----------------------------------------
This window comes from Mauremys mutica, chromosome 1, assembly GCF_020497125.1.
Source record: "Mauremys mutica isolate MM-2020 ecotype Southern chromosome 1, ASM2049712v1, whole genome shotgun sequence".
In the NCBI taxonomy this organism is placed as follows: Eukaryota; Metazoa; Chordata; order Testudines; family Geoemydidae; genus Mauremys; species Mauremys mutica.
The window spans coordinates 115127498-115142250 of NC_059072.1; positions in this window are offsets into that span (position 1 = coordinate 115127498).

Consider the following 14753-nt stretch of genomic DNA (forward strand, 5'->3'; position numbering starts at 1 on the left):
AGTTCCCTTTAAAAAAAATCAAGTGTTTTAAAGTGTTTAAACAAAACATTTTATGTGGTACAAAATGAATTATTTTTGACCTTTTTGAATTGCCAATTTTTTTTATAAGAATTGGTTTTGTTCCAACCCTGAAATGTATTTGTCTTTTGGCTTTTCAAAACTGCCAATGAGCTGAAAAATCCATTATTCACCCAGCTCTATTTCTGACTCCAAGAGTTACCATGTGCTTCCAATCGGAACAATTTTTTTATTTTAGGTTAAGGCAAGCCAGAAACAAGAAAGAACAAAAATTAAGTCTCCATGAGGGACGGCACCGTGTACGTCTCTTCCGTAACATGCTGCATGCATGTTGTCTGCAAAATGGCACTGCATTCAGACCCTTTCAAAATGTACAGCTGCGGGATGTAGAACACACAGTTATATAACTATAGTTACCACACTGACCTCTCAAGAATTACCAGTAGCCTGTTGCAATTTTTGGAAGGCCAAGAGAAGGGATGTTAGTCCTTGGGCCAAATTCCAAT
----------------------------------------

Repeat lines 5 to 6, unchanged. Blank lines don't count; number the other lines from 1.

Consider the following 14753-nt stretch of genomic DNA (forward strand, 5'->3'; position numbering starts at 1 on the left):
AGTTCCCTTTAAAAAAAATCAAGTGTTTTAAAGTGTTTAAACAAAACATTTTATGTGGTACAAAATGAATTATTTTTGACCTTTTTGAATTGCCAATTTTTTTTATAAGAATTGGTTTTGTTCCAACCCTGAAATGTATTTGTCTTTTGGCTTTTCAAAACTGCCAATGAGCTGAAAAATCCATTATTCACCCAGCTCTATTTCTGACTCCAAGAGTTACCATGTGCTTCCAATCGGAACAATTTTTTTATTTTAGGTTAAGGCAAGCCAGAAACAAGAAAGAACAAAAATTAAGTCTCCATGAGGGACGGCACCGTGTACGTCTCTTCCGTAACATGCTGCATGCATGTTGTCTGCAAAATGGCACTGCATTCAGACCCTTTCAAAATGTACAGCTGCGGGATGTAGAACACACAGTTATATAACTATAGTTACCACACTGACCTCTCAAGAATTACCAGTAGCCTGTTGCAATTTTTGGAAGGCCAAGAGAAGGGATGTTAGTCCTTGGGCCAAATTCCAAT